If you just want to sync between your PDA and PC, you can’t go wrong by using trusty old KDE. The current version is 3.5, but you’ll be fine with anything greater than version 2.0. Simply start KDE’s KPilot tool, which is usually on the main KDE menu under Utilities.
If this is the first time you’ve used your Palm PDA with Linux, you may be a bit daunted by the prospect — but don’t be. KPilot makes the process completely automatic. When you start KPilot, it recognizes whether you’re linking for the first time, and starts its wizard to identify which USB device to use. This removes the only possible headache in the whole process — the need to know which devices KPilot should work with. (As a matter of interest, it will probably be /dev/ttyUSB1, but don’t worry, the wizard will find the right one.) You don’t even need to remember your user name for your handheld device, since KPilot looks it up once a connection is made.
When KPilot has finished the setup process, you will have a handy little PDA that can be used with Linux. KPilot will start every time you reboot the PC and wait in KDE’s system tray. Press the sync button on the PDA and any changes that you’ve made, such as new notes or email message, will be passed back to KDE’s KOrganizer and KMail. If you don’t like working with these, you have the option of using Evolution, a desktop personal organizer and email application.
The GNOME option
What’s that? You don’t use KDE? No problem. Using your Palm PDA with GNOME is almost as easy as using it with KDE.
Your first job is to install gnome-pilot and start the interface. Gnome-pilot differs from KPilot in some obvious ways. First, you won’t find any wizards that help you by looking up user details or devices, because this is GNOME and you’re expected to know what you are doing.
The second thing you’ll notice about gnome-pilot is that it doesn’t actually sync with anything to start with. (GNOME isn’t going to limit your choices by doing everything for you.) You’ll be able to transfer files to your Palm OS device and get backups from it, but that’s all. If you need more options, you’ll have to transfer the data into other applications so you can view it in a nice format. If you’re not up to writing your own conduits (code that will transfer PDA data into Linux applications and vice versa), then you’ll need software such as Evolution, which provides the conduits for gnome-pilot.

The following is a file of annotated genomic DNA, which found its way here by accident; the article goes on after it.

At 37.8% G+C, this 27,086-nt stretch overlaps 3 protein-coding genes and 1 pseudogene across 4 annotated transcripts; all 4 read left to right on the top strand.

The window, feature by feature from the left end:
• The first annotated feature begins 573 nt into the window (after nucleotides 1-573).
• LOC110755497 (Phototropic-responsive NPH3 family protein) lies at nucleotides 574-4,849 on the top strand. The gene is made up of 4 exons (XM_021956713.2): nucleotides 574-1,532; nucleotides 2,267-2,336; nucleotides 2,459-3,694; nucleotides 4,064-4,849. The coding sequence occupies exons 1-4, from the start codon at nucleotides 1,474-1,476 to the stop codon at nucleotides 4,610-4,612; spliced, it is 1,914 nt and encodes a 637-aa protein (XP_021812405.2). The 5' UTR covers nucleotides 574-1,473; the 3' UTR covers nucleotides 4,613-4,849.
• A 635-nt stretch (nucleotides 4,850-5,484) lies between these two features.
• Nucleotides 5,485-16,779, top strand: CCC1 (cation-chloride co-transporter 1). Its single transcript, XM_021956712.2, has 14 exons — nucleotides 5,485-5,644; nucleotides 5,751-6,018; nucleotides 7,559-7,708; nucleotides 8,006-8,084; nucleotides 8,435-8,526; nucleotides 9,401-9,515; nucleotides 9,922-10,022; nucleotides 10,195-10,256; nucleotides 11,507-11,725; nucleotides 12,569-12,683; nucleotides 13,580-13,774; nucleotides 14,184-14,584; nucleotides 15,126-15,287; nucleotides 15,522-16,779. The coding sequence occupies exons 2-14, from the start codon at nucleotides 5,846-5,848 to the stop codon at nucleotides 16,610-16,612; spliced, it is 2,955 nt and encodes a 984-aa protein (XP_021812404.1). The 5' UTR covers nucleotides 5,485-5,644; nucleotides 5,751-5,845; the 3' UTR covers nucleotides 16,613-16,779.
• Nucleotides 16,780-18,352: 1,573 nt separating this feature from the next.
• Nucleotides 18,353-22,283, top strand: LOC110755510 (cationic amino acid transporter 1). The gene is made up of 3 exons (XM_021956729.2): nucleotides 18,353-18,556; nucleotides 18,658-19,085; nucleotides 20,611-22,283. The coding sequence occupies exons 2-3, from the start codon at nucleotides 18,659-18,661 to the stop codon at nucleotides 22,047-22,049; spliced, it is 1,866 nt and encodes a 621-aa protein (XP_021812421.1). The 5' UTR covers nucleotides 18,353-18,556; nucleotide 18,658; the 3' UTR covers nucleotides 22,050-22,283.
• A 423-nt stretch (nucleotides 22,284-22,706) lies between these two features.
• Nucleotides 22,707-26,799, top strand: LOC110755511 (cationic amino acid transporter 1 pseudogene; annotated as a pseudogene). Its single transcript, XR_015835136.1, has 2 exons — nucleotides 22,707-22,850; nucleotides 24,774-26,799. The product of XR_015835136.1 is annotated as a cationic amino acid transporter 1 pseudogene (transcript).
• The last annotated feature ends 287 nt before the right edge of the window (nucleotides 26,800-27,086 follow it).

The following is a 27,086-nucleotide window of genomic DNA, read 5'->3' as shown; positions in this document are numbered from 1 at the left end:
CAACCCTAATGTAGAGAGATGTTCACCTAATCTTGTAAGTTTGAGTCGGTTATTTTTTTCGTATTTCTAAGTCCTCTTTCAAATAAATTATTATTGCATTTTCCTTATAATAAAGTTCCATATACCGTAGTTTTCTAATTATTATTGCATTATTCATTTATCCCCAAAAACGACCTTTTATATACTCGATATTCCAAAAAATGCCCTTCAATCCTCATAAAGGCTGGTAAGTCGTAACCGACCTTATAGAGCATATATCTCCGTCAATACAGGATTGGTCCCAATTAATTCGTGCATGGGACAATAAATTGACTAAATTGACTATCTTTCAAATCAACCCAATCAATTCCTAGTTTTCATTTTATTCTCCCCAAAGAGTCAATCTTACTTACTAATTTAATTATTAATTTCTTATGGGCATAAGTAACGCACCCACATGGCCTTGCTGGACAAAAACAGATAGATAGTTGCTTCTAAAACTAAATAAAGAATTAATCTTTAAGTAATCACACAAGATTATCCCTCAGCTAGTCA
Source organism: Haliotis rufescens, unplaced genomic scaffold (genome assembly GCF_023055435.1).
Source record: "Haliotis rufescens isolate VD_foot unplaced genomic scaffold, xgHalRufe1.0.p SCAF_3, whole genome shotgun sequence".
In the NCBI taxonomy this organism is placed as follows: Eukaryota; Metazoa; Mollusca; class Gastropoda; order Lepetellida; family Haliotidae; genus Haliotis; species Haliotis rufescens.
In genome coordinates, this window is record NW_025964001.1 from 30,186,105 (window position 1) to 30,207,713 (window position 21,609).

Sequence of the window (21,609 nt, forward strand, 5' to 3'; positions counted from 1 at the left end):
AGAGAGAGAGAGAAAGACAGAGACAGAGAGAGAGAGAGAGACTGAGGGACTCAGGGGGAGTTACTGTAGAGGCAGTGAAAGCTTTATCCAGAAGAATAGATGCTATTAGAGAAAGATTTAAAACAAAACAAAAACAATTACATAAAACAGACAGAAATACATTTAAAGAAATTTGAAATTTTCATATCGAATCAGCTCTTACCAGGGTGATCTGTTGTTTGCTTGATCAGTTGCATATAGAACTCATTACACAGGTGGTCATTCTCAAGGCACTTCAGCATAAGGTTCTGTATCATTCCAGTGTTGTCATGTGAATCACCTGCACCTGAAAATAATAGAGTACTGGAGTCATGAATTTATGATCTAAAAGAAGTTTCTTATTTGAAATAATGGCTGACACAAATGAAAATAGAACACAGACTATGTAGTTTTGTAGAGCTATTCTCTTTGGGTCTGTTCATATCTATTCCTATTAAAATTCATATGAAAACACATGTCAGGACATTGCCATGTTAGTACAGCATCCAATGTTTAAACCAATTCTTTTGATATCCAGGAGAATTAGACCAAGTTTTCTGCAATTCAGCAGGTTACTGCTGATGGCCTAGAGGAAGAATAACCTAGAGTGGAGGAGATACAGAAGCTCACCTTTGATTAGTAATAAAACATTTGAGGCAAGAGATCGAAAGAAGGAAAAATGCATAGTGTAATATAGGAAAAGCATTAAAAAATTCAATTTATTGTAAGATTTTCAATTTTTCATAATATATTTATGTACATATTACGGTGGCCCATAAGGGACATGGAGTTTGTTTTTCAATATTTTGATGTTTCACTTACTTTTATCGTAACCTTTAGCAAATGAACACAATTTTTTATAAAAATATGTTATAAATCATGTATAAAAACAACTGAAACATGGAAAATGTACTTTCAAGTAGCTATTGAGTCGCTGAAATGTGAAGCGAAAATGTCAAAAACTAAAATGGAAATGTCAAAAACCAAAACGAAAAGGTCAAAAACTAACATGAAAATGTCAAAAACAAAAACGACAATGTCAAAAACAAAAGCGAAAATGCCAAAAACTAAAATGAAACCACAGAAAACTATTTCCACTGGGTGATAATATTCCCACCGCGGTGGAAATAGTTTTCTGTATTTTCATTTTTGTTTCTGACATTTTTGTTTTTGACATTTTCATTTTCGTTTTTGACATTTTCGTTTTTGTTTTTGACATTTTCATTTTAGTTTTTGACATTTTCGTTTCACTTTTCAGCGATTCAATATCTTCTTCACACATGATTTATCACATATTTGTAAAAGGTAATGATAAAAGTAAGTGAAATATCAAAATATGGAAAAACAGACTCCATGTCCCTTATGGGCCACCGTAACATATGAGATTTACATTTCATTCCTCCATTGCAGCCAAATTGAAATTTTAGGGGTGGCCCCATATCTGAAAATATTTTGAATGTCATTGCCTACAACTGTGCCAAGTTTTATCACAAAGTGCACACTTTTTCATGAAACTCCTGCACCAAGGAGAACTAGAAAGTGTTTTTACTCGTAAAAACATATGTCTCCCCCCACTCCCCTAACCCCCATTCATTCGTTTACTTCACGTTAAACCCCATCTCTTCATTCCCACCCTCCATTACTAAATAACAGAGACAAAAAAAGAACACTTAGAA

Not exactly what you’re looking for? Perhaps you don’t need the full KDE, or you feel that Evolution is more than you require, especially if you already have a good email application. If all you want is a simple personal organizer for the PC that can work directly with your Palm device, consider J-Pilot.
J-Pilot is the only one of these three applications whose interface is completely self-contained. If you’re using KDE, you’ll need to use KPilot in conjunction with KOrganizer and KMail or Evolution. If you use gnome-pilot, you’ll also need to use it with Evolution. By contrast, J-Pilot is a standalone application, giving you the same syncing abilities as KPilot and gnome-pilot and the same personal organizational features as KOrganizer and Evolution.
J-Pilot lacks KPilot’s ability to look for the device used by your PDA, so you’ll need to enter that manually (but since it’s probably /dev/ttyUSB1 that’s not really an issue). You also won’t be able to interface with your handheld’s email messages, as J-Pilot deals purely with the organizer side of things. However, if you want to sync with an email application on your PDA, there are a number of plugins available for J-Pilot, and two of them — jpilot-Mail and pilot-mailsync — provide syncing with email applications.
All of these applications work even on old hardware. My test equipment for this article included an old Palm Zire M150 running Palm OS 4.0 and an even older 400MHz Patriot PC with 64M of memory and running Debian 3.1. I connected them using a USB cable.
The command-line option
So far, we’ve looked at syncing with GUI-type applications only. If you only want to transfer data between your Palm device and PC, you can use pilot-link.
Pilot-link gives you a suite of command-line tools that allow you to communicate with your Palm PDA. In fact, some of the applications we discussed above, such as pilot-mailsync, need pilot-link installed in order to work.
You can transfer data to your Palm Pilot very easily. For instance, the following will send a text file called schedule.txt to the handheld and create a new memo:
install-memo -t schedule.txt
Next, you simply tap the sync button on the handheld. You can then go to its Memo Pad and look at the new memo, which will be named schedule.txt. To bring data back to the PC, type:
memos -r schedule.txt > new_schedule.txt
You will see a text file containing the contents of the memo schedule.txt.
With pilot-link, you can run a script during the night (perhaps using crontab to download information from a database), and then sync with that data in the morning. Likewise, in the evening, you can upload data from your Palm device and then use another script to store new information in the database.
Each of the commonly available tools for syncing a PDA with Linux has its advantages and disadvantages. The GUI types are easy to use, albeit limited in what they can do. The command-line applications are more primitive, but allow for a great deal of freedom — and isn’t freedom what Linux is all about?